Author Question: Emergency Care of the Suicidal Patient

Riannon Asks:

I’d really appreciate your help in answering some questions. I’ve Googled as much as possible, and I just can’t seem to find answers for some things.

At one point in a play I’m writing, a character attempts suicide. His goal is not actually to die, but he does go through the process. What happens is that he’s very drunk and it’s a combination of probably alcohol poisoning and a lot of pills, something relatively accessible lying around the house, but potentially lethal in a high dose and then he calls 911 right afterwards.

So my questions are:
1. Would he be allowed to have visitors the next day? Essential for plot reasons.
2. Would visitors have to be family members or something or would friends/acquaintances be able to fudge their way in?
3. Before someone visits a patient, is the patient told that they’re coming and who they are? (I have very little knowledge of how hospitals work.)
4. How screwed up would he be physically?
5. Would he have to be committed to psych, and if so, when?
6. What could he have overdosed on?

Jordyn Says:

Hi Riannon!

Thanks so much for sending me your questions.

1. Would he be allowed visitors the next day? Depends on where he is at in the process. I’ll give you the process a patient goes through at our hospital, but you might need to adapt it if your play is located in a specific town, state, etc.

When a patient comes in with a suicide attempt, they are placed on 1:1 observation. The patient must be “medically cleared” before they can participate in a mental health evaluation. What that means is that they are no longer in danger medically from what they ingested AND that they are clear mentally to participate in the process. For instance, our patients would have to be below the legal limit for alcohol in order to participate. During the time of medical clearance and during the mental health evaluation (as for pediatrics parents are involved in the process) the patient is allowed to have visitors. A limited number. We try to keep it to two at a time and generally only immediate family.

If the patient is deemed to be a danger to themselves and does not voluntarily consent to treatment, then they are placed on an M1-Hold. This will have different names in different areas, but it is a legal document where the patient is involuntarily committed to a mental health institution for stabilization for about three days. Most mental health facilities will strictly limit visitors and may not let anyone visit during the initial 24-48 hours. Depends on the facility.

2. Could family/friends fudge their way in? I think I’ve mostly answered this above. If the patient is at a mental health hospital probably not without inside help. These are generally locked facilities that will keep a close eye on who is coming and going.

3. Is the patient notified of visitors? I can give you the ER answer and that is it depends. If the patient is unconscious then probably not. If the patient is conscious then we do want to inform the patient of who is there, but we would likely keep it to immediate family. We don’t want to inflame an already volatile situation so if the patient would become harmful to themselves or others then visitors are restricted. Pediatric patients will sometimes try and not have their parents visit, but parents are part of the process, so we encourage them to be at the bedside as long as the patient can be safe.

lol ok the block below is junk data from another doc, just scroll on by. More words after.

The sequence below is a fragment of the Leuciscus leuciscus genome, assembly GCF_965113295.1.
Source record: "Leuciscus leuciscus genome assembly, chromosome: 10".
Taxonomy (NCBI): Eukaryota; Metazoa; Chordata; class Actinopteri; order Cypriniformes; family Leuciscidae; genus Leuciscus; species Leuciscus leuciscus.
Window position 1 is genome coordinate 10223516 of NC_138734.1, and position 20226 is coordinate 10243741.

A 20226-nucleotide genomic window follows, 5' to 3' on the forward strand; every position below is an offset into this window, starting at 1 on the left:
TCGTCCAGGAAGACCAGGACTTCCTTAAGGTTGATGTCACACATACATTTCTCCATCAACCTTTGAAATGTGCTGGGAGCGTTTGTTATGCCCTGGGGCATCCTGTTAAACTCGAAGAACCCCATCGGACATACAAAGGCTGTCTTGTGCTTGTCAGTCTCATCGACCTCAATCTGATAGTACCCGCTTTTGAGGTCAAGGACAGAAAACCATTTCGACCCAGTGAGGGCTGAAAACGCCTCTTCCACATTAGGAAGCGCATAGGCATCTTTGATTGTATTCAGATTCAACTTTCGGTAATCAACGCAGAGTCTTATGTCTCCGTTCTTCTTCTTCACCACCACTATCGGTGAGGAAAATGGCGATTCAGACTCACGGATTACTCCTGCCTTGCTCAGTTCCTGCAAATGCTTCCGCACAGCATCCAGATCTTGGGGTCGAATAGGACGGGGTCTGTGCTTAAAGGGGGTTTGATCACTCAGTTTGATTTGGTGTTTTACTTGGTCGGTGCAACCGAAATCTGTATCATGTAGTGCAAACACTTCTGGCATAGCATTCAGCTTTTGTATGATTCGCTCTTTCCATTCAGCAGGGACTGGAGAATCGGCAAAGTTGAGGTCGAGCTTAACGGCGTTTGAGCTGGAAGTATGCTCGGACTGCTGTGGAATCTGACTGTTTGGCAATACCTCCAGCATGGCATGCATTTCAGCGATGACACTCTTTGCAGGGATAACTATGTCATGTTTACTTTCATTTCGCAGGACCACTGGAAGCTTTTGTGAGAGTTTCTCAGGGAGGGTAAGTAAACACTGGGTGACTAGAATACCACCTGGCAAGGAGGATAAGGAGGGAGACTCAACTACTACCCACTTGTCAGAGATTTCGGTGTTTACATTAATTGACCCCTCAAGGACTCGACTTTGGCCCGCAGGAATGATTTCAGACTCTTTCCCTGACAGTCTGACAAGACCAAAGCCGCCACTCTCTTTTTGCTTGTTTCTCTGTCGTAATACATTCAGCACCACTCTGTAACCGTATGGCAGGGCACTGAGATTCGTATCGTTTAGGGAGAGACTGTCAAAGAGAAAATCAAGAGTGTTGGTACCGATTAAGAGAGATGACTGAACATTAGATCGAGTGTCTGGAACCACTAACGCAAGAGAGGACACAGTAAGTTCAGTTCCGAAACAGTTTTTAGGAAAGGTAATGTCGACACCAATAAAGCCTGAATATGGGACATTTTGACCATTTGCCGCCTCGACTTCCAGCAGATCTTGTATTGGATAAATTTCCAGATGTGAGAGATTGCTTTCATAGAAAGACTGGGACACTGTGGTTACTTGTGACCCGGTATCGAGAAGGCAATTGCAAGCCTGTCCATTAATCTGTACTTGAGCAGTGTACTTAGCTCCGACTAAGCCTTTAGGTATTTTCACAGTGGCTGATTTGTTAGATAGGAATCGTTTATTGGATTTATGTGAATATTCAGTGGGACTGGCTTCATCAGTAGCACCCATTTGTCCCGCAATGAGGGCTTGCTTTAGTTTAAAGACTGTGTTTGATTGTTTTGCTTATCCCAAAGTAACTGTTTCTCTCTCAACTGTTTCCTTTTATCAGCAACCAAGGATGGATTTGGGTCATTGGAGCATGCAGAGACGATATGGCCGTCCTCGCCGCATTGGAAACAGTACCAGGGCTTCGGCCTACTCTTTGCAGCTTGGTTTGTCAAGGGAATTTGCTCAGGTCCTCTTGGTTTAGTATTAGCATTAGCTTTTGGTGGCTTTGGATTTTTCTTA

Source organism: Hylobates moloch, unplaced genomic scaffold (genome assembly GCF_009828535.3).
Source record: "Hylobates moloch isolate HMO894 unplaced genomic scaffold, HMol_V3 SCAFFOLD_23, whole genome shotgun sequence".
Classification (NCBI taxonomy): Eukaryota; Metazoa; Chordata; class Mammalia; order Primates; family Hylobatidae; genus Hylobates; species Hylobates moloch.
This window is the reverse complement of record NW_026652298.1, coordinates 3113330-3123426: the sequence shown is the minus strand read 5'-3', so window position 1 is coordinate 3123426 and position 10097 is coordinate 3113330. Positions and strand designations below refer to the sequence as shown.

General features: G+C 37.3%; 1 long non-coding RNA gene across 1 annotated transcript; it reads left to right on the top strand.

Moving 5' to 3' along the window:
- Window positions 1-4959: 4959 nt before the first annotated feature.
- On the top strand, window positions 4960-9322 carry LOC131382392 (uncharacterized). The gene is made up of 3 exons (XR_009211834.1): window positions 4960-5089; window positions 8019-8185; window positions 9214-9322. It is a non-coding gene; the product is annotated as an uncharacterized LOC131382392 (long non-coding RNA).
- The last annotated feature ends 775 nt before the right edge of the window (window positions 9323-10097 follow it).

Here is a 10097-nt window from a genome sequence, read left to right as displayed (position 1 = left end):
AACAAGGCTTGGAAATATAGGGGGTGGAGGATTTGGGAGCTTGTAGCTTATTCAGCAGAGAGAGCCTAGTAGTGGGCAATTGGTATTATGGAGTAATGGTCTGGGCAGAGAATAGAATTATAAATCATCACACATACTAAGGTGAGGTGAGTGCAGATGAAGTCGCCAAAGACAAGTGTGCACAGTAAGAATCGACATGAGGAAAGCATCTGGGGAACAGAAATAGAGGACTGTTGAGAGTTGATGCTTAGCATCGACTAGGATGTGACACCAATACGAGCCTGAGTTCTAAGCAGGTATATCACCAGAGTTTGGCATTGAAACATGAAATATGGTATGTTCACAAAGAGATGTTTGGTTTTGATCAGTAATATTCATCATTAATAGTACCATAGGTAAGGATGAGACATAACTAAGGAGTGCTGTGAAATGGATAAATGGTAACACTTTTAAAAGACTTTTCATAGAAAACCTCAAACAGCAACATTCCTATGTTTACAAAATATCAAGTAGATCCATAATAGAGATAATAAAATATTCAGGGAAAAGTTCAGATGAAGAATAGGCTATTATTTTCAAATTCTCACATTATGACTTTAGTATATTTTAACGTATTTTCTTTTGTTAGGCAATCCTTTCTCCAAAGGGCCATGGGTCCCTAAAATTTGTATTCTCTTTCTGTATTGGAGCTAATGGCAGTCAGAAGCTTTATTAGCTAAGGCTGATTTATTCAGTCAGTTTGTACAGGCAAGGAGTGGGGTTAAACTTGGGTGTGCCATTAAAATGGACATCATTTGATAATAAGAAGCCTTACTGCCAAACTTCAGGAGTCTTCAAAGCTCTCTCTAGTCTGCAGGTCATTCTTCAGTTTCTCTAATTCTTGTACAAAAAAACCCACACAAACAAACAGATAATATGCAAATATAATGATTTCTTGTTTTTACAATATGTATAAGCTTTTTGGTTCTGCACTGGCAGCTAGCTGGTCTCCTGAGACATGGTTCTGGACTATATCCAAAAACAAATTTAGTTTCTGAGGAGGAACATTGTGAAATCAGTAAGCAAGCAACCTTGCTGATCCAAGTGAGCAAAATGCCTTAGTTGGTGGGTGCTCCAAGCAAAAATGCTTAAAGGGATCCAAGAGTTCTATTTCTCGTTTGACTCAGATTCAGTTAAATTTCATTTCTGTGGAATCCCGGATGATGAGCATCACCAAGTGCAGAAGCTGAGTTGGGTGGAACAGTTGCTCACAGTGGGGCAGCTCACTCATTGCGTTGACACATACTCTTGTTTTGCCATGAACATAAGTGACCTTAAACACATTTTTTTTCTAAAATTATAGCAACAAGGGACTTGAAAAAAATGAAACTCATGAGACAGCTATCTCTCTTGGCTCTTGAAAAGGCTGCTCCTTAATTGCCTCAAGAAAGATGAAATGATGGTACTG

4. How screwed up would he be physically? Depends on a lot of factors. What he took. How much he took. And how long before he sought medical care.

5. Would he be committed to psych? If so, when? Yes, in this instance, he would be committed involuntarily if he did not agree to a voluntary admission. This would happen once he’s medically stable and after his mental health evaluation. Sometimes, patients may not be medically cleared for 12-24 hours (sometimes longer depending on the drug’s half life). Then we have to wait for an available mental health counselor which can take an additional 3-6 hours. Then waiting for placement could be another 3-24 hours. It can be a very lengthy process. Mental health beds are not that easy to find at times. Patients are held in the ER until they have a bed placement. It is also a requirement of our hospital that patients be transported by ambulance to their mental health facility and generally family members are not allowed to ride in the ambulance with them. This is a safety concern for the EMS crew.

6. What could he have overdosed on? This is really up to you as the author. Any drug can be toxic given in enough quantities and alcohol ingestion on top of that can make things much worse. Some of the more common medications most people have at home that can become easily toxic, in my opinion, would be acetaminophen (Tylenol), aspirin, and diphenhydramine (Benadryl).

Hope this helps and best of luck with your novel!

2 thoughts on “Author Question: Emergency Care of the Suicidal Patient

    • Hi Susan,

      A drug’s half life is the amount of time for 50% of the drug to be metabolized whereas a drug’s peak time is the amount of time for the patient to feel the drug’s full effects. We look at half time in relation to patients who intentionally or accidentally take an overdose of medications to guage how long they will likely be effected by the drug. Some medications have very LONG half lifes– like 8-24 hours so with longer half lifes– the more likely the patient will be sick for an extended amount of time.

      Like

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